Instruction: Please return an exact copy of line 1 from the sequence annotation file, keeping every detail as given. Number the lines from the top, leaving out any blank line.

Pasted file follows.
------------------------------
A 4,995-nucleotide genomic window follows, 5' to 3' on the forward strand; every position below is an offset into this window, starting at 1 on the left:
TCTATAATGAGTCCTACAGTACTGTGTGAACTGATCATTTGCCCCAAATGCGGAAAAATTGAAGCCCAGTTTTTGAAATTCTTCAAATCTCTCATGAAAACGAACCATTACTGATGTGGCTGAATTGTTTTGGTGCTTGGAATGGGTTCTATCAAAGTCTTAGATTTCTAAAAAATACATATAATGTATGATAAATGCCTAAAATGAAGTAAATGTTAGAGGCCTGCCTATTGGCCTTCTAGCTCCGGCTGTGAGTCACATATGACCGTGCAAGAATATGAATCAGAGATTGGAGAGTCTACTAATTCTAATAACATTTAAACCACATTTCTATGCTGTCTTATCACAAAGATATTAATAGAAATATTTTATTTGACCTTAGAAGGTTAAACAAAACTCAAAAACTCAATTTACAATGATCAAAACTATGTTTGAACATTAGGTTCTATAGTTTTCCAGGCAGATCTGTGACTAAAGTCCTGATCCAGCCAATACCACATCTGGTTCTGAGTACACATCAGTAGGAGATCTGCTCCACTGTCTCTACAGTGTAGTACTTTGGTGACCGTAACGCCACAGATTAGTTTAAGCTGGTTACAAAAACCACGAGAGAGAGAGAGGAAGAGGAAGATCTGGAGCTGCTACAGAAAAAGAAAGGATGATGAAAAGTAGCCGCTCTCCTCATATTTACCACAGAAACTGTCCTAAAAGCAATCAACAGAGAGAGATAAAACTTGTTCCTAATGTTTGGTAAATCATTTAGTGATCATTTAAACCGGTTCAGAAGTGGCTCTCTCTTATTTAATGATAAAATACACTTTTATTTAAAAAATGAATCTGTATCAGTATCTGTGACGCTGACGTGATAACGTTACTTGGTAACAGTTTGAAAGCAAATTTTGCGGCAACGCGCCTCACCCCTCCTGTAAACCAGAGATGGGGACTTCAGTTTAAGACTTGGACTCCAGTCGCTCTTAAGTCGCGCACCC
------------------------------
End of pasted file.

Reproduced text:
A 4,995-nucleotide genomic window follows, 5' to 3' on the forward strand; every position below is an offset into this window, starting at 1 on the left: